A short account of the Cardo in Jerusalem, given by your Israel & Jerusalem private tour guide
All Roman cities, like the earlier Greek cities, were planned and designed in the same way – having straight-lined streets and avenues, with the city’s commercial, cultural and social areas at the very center. All of the streets running north and south were named Cardo, and the central cardo was called Cardo Maximus. The best demonstration of this design can be seen in the following photo of the city of Beit She’an .
What about Jerusalem?
The Roman pagan city, which was established in place of the Jewish Jerusalem in the 2nd century CE (and named Aelia Capitolina), was no different. When Christianity was legalized in the 4th century, Aelia took back the old name, Jerusalem. Because of its new religious importance, Jerusalem was expanded extensively. In the 6th century, we can see a main Cardo, 22 m. (72 ft.) wide, with shops located all along the street.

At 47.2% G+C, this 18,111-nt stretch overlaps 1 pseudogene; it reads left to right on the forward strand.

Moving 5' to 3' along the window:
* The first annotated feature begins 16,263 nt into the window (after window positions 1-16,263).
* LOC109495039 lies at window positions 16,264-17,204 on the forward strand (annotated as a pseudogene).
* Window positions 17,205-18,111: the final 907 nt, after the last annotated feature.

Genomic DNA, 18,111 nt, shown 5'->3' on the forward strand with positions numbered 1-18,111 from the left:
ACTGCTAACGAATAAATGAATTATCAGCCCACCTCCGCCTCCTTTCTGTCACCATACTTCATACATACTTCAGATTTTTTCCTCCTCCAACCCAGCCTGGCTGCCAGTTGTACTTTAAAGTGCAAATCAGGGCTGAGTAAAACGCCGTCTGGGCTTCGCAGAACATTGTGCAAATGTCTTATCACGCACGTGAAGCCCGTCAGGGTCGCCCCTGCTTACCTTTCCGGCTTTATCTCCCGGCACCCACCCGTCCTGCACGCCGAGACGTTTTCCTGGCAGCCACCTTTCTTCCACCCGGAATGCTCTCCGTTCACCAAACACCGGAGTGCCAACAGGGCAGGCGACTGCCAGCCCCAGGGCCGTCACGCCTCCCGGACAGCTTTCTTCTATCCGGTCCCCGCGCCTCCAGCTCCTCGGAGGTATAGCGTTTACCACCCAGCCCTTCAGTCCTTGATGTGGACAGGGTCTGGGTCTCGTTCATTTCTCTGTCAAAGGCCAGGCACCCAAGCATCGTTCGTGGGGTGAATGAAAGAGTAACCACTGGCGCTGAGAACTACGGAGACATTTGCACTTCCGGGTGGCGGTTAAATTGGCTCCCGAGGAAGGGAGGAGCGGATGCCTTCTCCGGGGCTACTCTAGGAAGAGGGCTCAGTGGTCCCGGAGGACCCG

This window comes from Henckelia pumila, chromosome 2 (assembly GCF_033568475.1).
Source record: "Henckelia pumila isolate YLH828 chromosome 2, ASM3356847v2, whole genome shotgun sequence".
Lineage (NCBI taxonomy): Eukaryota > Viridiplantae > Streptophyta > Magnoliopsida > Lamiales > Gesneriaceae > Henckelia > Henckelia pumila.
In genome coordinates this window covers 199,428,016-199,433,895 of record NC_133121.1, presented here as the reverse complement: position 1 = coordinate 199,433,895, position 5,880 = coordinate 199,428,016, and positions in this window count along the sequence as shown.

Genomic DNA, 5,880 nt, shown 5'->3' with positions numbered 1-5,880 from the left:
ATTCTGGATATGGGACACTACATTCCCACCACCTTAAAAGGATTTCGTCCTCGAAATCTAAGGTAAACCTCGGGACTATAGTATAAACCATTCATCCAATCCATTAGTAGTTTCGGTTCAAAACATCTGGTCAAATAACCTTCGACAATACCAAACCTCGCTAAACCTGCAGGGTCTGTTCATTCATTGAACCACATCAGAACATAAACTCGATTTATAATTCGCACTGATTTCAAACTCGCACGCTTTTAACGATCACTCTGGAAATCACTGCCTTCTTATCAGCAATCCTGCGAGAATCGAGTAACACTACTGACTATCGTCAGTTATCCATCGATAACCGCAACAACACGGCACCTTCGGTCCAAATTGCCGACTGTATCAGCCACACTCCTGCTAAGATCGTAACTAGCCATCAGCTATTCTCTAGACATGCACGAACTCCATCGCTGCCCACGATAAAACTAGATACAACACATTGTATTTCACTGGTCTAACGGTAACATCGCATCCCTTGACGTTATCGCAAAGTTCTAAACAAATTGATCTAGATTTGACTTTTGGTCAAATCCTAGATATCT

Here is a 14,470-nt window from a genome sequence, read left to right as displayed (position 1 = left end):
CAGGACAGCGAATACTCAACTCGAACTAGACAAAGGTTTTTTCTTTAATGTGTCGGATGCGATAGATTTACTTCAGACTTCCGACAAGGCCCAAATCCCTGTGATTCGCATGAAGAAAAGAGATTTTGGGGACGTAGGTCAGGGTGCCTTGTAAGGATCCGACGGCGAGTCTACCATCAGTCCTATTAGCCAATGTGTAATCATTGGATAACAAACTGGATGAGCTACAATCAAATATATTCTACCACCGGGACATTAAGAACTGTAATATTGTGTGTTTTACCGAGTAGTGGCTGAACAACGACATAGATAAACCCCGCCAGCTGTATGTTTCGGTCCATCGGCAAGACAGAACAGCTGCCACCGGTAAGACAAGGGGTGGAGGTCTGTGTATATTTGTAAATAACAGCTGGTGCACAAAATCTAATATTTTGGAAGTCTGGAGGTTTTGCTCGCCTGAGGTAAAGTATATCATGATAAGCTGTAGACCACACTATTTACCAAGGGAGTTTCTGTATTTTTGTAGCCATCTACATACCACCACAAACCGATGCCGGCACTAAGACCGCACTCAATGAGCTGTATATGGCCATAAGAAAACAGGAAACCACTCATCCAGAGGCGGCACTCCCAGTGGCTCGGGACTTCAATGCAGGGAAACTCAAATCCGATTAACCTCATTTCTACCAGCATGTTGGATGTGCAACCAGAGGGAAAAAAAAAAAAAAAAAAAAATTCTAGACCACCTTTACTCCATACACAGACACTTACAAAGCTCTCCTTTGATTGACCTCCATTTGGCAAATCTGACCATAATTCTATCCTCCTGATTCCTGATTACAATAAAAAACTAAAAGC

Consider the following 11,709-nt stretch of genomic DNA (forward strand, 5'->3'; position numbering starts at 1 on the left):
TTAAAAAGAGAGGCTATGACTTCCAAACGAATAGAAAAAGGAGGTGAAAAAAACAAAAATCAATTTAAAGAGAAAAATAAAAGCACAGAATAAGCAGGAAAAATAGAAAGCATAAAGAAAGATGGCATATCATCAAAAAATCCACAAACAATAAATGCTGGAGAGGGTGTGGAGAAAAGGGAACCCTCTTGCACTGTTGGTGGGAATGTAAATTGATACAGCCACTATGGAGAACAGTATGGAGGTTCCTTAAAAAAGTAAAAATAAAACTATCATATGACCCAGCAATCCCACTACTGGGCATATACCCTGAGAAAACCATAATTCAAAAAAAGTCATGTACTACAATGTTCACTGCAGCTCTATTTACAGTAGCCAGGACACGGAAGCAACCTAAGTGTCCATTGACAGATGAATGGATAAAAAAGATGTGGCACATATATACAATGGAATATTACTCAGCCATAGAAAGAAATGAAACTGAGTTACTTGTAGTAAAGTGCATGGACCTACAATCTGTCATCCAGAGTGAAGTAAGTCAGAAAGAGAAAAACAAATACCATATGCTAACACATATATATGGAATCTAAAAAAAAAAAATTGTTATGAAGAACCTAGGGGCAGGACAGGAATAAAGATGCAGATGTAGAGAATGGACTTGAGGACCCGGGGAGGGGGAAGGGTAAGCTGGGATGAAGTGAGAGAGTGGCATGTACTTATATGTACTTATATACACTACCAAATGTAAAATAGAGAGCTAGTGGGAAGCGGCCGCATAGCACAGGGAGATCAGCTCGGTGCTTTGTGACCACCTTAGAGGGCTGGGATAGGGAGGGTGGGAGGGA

The 6th century mosaic Madaba map shows the Cardo as a very wide colonnaded street running through Jerusalem.
The shops were small, no more than the size of storage rooms. People could see the goods and feel them only when they were brought out onto the sidewalk. A roof supported by a long line of columns protected the goods and the people from the rain or blazing sun.
In the Middle Ages, the large Roman carts weren’t used anymore, so the width of the streets shrunk to the size of two loaded donkeys passing each other. In the 12th century, part of the Cardo was divided into three parallel narrow streets, which still exist today. Another area functioned as a bazaar during the time of the Crusades. This was rediscovered in the Jewish Quarter in the 1970’s, cleaned and renovated, and is currently used as a lovely, modern bazaar in the Jewish Quarter.
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